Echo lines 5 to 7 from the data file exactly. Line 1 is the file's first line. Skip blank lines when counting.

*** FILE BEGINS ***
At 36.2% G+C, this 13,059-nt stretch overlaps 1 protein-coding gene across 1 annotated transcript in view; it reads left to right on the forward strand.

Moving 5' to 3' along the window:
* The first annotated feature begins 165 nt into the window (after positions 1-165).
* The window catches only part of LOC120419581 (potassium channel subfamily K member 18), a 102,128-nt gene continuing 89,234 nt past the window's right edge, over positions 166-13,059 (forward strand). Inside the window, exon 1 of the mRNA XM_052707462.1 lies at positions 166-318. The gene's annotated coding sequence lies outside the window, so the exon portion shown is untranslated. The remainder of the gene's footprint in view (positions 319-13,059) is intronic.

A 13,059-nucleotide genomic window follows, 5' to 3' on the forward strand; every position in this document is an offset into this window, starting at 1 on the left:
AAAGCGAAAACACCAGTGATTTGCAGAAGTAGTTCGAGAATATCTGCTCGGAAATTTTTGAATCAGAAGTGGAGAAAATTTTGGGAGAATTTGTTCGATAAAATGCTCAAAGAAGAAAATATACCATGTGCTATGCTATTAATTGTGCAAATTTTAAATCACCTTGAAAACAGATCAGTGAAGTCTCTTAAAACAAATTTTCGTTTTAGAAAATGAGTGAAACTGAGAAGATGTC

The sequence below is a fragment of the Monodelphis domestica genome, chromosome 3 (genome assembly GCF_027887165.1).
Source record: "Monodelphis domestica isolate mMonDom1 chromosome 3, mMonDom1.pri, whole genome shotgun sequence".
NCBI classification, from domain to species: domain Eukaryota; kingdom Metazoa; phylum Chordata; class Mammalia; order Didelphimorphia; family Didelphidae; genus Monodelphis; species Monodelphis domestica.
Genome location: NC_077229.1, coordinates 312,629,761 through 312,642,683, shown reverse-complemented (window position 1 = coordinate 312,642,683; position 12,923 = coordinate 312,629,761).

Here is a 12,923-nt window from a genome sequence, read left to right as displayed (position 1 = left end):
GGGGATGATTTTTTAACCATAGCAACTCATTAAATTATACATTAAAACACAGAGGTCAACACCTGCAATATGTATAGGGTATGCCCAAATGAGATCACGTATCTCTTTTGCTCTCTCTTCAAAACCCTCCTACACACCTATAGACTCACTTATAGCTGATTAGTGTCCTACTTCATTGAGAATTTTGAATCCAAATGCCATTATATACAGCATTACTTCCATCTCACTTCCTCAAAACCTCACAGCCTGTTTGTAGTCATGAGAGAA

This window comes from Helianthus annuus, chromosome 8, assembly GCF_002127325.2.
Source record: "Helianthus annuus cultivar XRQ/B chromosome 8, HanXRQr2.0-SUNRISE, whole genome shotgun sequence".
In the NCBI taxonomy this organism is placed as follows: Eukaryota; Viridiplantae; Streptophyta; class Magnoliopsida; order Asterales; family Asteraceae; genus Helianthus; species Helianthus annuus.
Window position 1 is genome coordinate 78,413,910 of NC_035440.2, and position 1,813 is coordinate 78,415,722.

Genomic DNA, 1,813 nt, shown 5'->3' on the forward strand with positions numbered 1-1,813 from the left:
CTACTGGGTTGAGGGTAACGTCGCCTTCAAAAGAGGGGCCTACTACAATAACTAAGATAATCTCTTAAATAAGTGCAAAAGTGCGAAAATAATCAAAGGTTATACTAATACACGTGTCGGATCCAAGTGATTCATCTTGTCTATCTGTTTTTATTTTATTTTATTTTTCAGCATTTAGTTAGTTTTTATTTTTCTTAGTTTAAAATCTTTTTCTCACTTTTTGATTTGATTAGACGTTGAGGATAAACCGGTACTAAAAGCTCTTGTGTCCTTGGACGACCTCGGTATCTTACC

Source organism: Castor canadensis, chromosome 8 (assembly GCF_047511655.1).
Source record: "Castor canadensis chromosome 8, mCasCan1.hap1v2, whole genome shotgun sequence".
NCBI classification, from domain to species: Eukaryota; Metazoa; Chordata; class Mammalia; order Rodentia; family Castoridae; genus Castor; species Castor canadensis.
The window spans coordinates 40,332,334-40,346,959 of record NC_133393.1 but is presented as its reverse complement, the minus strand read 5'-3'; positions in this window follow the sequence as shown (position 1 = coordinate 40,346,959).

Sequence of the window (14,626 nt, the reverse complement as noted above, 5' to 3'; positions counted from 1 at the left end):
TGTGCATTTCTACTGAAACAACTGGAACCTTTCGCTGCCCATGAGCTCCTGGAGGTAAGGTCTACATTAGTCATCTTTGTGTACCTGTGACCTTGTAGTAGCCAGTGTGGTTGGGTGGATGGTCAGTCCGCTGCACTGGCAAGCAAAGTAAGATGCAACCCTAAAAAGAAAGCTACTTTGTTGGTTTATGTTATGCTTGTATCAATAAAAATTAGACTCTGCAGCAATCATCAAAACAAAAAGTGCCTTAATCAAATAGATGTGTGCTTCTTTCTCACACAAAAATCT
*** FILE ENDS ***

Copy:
A 13,059-nucleotide genomic window follows, 5' to 3' on the forward strand; every position in this document is an offset into this window, starting at 1 on the left:
AAAGCGAAAACACCAGTGATTTGCAGAAGTAGTTCGAGAATATCTGCTCGGAAATTTTTGAATCAGAAGTGGAGAAAATTTTGGGAGAATTTGTTCGATAAAATGCTCAAAGAAGAAAATATACCATGTGCTATGCTATTAATTGTGCAAATTTTAAATCACCTTGAAAACAGATCAGTGAAGTCTCTTAAAACAAATTTTCGTTTTAGAAAATGAGTGAAACTGAGAAGATGTC

The sequence below is a fragment of the Monodelphis domestica genome, chromosome 3 (genome assembly GCF_027887165.1).